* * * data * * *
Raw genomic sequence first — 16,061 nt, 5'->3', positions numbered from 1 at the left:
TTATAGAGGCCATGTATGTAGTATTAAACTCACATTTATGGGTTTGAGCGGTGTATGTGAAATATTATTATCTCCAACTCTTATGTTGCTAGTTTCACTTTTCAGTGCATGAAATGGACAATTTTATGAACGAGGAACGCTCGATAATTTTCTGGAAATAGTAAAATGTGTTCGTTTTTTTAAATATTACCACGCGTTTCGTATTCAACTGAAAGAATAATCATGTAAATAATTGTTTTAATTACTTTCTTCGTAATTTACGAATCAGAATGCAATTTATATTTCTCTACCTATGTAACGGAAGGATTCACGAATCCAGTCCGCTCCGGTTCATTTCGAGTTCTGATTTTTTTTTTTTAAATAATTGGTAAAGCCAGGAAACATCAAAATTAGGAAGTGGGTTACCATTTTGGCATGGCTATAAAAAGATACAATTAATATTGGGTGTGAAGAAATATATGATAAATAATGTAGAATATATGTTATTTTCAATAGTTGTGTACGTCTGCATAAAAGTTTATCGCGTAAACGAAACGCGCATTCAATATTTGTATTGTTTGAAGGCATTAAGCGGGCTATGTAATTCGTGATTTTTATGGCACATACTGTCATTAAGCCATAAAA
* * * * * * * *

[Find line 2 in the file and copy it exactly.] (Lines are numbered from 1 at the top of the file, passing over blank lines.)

TTATAGAGGCCATGTATGTAGTATTAAACTCACATTTATGGGTTTGAGCGGTGTATGTGAAATATTATTATCTCCAACTCTTATGTTGCTAGTTTCACTTTTCAGTGCATGAAATGGACAATTTTATGAACGAGGAACGCTCGATAATTTTCTGGAAATAGTAAAATGTGTTCGTTTTTTTAAATATTACCACGCGTTTCGTATTCAACTGAAAGAATAATCATGTAAATAATTGTTTTAATTACTTTCTTCGTAATTTACGAATCAGAATGCAATTTATATTTCTCTACCTATGTAACGGAAGGATTCACGAATCCAGTCCGCTCCGGTTCATTTCGAGTTCTGATTTTTTTTTTTTAAATAATTGGTAAAGCCAGGAAACATCAAAATTAGGAAGTGGGTTACCATTTTGGCATGGCTATAAAAAGATACAATTAATATTGGGTGTGAAGAAATATATGATAAATAATGTAGAATATATGTTATTTTCAATAGTTGTGTACGTCTGCATAAAAGTTTATCGCGTAAACGAAACGCGCATTCAATATTTGTATTGTTTGAAGGCATTAAGCGGGCTATGTAATTCGTGATTTTTATGGCACATACTGTCATTAAGCCATAAAA